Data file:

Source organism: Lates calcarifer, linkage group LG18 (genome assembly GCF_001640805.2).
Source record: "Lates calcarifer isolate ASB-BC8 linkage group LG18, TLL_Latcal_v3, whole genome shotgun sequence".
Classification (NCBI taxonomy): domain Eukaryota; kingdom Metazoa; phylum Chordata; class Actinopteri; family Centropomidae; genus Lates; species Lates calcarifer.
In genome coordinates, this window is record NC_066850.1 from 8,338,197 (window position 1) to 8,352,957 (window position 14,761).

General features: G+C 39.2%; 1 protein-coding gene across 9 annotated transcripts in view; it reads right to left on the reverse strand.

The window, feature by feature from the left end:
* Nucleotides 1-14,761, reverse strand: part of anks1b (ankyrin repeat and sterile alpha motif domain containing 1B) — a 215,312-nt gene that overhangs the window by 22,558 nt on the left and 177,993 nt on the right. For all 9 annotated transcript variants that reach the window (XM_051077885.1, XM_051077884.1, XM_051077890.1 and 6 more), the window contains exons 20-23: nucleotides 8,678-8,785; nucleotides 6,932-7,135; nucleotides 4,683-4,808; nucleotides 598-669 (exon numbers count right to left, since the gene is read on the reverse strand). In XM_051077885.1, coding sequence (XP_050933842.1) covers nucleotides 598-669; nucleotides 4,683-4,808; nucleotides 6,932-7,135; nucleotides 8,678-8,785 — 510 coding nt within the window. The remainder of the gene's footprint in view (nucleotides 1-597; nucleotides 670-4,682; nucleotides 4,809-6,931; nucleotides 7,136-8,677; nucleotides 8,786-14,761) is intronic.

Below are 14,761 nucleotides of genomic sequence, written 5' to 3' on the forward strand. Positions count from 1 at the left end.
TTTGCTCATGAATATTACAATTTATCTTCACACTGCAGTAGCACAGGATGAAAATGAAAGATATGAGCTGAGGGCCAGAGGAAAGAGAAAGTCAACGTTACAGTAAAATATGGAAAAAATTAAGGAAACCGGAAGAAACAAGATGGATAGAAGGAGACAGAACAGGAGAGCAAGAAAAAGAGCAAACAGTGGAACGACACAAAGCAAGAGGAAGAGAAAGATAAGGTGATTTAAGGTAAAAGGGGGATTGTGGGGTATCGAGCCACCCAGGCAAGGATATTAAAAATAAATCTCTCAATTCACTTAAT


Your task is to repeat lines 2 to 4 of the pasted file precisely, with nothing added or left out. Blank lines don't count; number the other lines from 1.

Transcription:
Source record: "Lates calcarifer isolate ASB-BC8 linkage group LG18, TLL_Latcal_v3, whole genome shotgun sequence".
Classification (NCBI taxonomy): domain Eukaryota; kingdom Metazoa; phylum Chordata; class Actinopteri; family Centropomidae; genus Lates; species Lates calcarifer.
In genome coordinates, this window is record NC_066850.1 from 8,338,197 (window position 1) to 8,352,957 (window position 14,761).